MIAMI Seven months ago, Rudy Crew's peers named him the nation's top school superintendent, bolstering a long-standing reputation as an education innovator. Student achievement in Miami-Dade County's schools has improved during his four-year tenure and the district is consistently a finalist for the prestigious Broad Prize for Urban Education.
But this week the school board effectively fired Crew by voting to buy out the remainder of his contract, with critics saying the hype never matched Crew's actual deeds leading the nation's fourth-largest school district. The district's $5.5 billion budget is in shambles, and there is a racial undertone in the nasty and sometimes comical war between Crew, an African-American, and the mostly Cuban-American board.
The televised school board meetings became so tense and explosive that they are one of South Florida's hottest reality shows, drawing record audiences as the former New York City schools chancellor and his supporters exchanged barbs with his detractors.
"He is viewed highly as a respected authority in the field of education," said Daniel Domenech, executive director of the American Association of School Administrators, the organization that honored him last winter. "Maybe it would be best for him if he was not as outspoken, but that's who he is."
Crew's critics say he mismanaged the budget, spending money on programs whose results were never worth the investment or the administrators' high salaries. They say he also neglected to build ties with communities in the district.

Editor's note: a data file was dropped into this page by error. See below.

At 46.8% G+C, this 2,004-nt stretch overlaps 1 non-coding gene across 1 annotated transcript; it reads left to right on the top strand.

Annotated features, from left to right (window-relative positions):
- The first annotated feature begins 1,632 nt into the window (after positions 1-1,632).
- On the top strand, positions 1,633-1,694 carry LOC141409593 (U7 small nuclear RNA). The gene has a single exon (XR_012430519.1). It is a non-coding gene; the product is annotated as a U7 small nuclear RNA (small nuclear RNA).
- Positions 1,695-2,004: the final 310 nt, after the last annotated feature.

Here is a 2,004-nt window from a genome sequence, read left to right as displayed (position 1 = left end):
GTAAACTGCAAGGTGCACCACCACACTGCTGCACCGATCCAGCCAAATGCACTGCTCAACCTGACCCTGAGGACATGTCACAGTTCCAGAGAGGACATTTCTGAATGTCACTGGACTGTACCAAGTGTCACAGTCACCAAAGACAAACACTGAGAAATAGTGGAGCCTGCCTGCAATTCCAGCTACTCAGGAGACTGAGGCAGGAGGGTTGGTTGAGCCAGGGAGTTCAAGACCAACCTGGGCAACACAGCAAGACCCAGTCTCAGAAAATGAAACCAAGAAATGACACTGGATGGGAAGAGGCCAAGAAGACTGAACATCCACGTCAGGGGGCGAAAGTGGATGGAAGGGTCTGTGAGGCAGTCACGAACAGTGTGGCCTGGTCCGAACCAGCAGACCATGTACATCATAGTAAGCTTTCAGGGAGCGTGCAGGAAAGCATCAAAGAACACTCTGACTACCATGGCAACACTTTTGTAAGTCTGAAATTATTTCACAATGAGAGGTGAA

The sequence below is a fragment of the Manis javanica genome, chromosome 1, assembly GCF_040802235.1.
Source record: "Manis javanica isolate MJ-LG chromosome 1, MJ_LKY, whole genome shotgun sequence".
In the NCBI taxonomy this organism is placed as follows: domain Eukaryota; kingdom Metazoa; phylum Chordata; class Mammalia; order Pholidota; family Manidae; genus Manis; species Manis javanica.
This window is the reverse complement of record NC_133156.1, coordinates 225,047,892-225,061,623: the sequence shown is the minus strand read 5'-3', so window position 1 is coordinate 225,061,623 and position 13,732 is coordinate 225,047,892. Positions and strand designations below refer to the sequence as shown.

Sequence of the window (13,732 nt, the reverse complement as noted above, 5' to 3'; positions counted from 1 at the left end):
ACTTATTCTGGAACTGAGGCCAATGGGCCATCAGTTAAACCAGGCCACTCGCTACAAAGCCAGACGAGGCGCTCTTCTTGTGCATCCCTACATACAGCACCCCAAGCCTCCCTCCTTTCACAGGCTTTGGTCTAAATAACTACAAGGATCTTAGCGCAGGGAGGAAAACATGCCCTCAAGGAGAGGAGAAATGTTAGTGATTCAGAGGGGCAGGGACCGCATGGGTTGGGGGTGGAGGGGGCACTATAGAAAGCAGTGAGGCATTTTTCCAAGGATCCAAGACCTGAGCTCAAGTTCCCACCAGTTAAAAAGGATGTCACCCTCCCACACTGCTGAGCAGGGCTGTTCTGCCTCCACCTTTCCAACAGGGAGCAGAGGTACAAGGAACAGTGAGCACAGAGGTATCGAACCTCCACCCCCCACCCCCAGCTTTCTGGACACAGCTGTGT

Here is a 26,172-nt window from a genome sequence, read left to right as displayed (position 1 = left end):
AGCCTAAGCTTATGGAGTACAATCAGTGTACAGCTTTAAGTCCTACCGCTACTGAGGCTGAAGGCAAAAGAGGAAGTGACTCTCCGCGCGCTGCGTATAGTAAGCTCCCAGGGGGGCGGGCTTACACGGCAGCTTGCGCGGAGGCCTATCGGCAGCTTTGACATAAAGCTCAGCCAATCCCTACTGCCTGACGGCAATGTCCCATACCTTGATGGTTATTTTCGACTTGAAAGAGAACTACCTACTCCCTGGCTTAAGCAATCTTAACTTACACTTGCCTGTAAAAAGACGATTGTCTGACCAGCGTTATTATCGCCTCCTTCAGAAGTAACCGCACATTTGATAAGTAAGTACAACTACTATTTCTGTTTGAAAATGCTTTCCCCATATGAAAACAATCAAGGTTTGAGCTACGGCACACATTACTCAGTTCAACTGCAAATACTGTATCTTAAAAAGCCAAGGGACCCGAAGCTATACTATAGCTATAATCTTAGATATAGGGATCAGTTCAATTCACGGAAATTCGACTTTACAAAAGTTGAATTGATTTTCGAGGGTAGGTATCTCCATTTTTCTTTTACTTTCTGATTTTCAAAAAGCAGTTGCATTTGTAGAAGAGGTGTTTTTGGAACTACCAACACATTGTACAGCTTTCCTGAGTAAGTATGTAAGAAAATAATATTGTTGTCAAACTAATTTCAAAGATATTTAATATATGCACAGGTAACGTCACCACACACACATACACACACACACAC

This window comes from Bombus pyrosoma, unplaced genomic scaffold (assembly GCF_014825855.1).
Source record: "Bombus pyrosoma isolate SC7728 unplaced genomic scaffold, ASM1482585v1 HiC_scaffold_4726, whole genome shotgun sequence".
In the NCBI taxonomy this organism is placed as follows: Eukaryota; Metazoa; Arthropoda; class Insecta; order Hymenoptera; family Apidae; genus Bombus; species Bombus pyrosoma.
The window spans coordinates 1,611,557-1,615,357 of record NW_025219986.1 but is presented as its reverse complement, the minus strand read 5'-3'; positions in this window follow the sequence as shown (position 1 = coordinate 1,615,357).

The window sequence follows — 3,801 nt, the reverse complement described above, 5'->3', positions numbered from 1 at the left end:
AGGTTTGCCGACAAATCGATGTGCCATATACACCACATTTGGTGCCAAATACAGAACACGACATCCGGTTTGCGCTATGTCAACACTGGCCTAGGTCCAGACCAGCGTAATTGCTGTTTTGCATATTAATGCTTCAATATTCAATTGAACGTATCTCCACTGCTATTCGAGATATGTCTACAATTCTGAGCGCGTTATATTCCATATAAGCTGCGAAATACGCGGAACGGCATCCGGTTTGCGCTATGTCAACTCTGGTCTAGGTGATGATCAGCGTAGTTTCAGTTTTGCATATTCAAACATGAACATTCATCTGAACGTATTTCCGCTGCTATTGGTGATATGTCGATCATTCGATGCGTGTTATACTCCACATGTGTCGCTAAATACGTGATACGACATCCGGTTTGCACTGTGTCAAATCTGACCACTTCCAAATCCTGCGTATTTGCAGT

"He's alienated the real people out there who are feeling the cut in services," said Renier Diaz de la Portilla, one of Crew's most outspoken board opponents. "This is about performance. It's not about ethnicity."
Crew this week called the district "the most horrific political landscape."
The board nominated Associate Superintendent Alberto M. Carvalho to replace Crew, but Carvalho has also been asked to lead the Pinellas County schools and has not yet declared his decision.
Before Crew arrived, students in Miami-Dade were among the lowest-ranked in the state in reading and math proficiency, classrooms were overcrowded and a 2001 state review found the district had overpaid for property by millions of dollars.
But what Crew's critics on the board refer to most are the district's financial woes. During the last school year, the district spent $64.2 million from its reserves, leaving just $4.9 million.
While Crew and others point to the rising costs of diesel fuel, food and a $65 million reduction in funding from the Florida Legislature, detractors blame him.
"He's mismanaged this district into the ground," Diaz de la Portilla said.
Board meetings have gotten so tense, that members have erupted into yelling matches. In one recent session, Crew tried to get in a word as member Marta Perez complained to the board.
"No, you may not (speak) because I have the floor," she said.
"Do not talk to me like a dog!" Crew shot back.
Under pressure to make a clean break from previous administrations, a search committee began looking across the nation for its next superintendent after decades of promoting from within. It nominated Crew.
The New York native had a charismatic, no-nonsense approach to cleaning up troubled districts and vowed to resuscitate Miami's failing schools by putting them directly under his control. The district offered Crew a $295,000 salary and a bonus of as much as $50,000 in his first year. A Miami businessman promised a $240,000 home loan.